A current trend among young Instagram users is to maintain multiple accounts. “Finstas” is a general name for fake Instagram accounts, but “spam” accounts are a particular type of fake account.
*Note – for all practical purposes, Instagram and Snapchat are very similar apps.
INSTAGRAM APP DETAILS:
Description: Instagram is a simple way to capture and share photos and videos with friends, utilizing a variety of custom photo filters to enhance and beautify life’s moments. Instagram is one of the most popular “social media doorways” for young people because most parents perceive it to be the lowest risk since “it’s just pictures.” Recent updates to release its “stories” feature with fun customizations make the app even more appealing as it goes head-to-head with Snapchat.
Category: Social Media
APP Store rating: 12+ (“infrequent/mild alcohol, tobacco, drug, mature/suggestive themes, profanity or crude humor, adult content and nudity,” etc.), although users are supposed to be at least 13 years old in order to comply with the Child Online Privacy Protection Act (COPPA), which applies to websites and online services that collect personal information.
WHAT PARENTS NEED TO KNOW ABOUT INSTAGRAM:
P-graphy – Because it’s built on pictures and videos, there is plenty of p-graphic content. It is very easy to find, and very easily hidden by erasing search history.
Hashtags are Huge – the hashtag feature just creates a repository of specific themes for people to follow (called troll) Hashtags are where the p-graphy is.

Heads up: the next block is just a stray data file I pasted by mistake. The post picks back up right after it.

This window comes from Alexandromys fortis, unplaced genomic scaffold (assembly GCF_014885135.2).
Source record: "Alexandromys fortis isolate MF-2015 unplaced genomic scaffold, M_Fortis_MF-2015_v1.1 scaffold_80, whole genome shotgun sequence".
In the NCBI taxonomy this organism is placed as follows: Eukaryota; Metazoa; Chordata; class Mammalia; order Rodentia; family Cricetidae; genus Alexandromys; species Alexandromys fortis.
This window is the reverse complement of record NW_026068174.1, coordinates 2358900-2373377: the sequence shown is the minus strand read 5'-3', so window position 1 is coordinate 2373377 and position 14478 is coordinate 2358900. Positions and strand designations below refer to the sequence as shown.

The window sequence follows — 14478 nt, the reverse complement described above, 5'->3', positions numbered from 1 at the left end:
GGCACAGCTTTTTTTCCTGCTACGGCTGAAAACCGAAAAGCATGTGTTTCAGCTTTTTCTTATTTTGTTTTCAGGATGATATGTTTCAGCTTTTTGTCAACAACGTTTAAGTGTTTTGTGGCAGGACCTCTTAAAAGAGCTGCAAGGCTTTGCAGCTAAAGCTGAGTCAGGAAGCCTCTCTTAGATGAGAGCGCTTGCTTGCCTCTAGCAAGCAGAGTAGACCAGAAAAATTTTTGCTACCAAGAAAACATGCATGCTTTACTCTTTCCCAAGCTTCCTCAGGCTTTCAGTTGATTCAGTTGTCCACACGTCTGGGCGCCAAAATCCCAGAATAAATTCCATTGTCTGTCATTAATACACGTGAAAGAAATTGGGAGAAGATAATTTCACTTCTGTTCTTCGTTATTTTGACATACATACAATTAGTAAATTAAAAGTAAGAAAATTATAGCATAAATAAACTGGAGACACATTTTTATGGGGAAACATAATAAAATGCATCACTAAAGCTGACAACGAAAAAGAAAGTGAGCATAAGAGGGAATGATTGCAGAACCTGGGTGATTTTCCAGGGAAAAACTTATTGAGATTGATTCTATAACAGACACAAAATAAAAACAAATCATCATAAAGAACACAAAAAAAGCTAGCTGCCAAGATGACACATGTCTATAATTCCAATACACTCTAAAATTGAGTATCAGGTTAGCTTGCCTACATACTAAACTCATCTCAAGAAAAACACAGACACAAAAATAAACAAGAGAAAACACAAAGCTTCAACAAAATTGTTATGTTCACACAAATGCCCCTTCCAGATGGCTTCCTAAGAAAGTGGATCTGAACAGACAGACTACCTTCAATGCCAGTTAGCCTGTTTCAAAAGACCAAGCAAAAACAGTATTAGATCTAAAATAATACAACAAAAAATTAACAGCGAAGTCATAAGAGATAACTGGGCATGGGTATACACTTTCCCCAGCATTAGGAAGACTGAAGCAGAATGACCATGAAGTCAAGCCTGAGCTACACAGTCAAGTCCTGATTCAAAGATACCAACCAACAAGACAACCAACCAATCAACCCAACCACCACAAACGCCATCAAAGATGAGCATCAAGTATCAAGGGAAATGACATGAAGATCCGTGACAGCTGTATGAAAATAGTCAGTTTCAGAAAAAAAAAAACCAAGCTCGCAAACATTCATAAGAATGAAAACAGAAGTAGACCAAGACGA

Self-esteem Killer – This app can have significant impacts on the self-esteem of young girls, who see what perfectly posed photos gain the most attention, and fall victim to comparing themselves to others. Comments posted by others can be affirming or damaging.
Minimal Controls – The Instagram app can’t be monitored with web filters.
Guard Location – is it possible for strangers to see the location where your child snaps photos? With a public profile, YES. The default setting on Instagram’s photo maps is set to “OFF,” but it’s very easy to change. Learn how to control location settings here!
Unfiltered Internet Access! Users can gain access to unfiltered internet searches in Google, Bing, and Yahoo through the Instagram Blog, It’s obscure, and teens would have to work pretty hard to identify this hole, but it’s there and parents need to know.
Sub-apps: Instagram also allows access to Tumblr. Users just click on their user profile (the icon on the bottom furthest to the right), then the settings gear top right, then click “Blog” towards the bottom. A link to Tumblr is waiting at the top of the Blog, where you can find an endless assortment of p-graphy. GIPHY access is now available for users to post GIF stickers to their stories. This app opens the door to more inappropriate and unmonitored content.
Instagram is on the front lines of cyberbullying, and parents often miss the signs. Some bullying is overt, through malicious posts. But, sometimes, it’s below the surface and hard to detect. This is often done through fake accounts (called “Finstas), by commenting on pictures, or by excluding someone from being tagged on a group photo.
Disappearing live videos and messages – Instagram now has disappearing live video and messages in order to keep pace with its primary rival, Snapchat.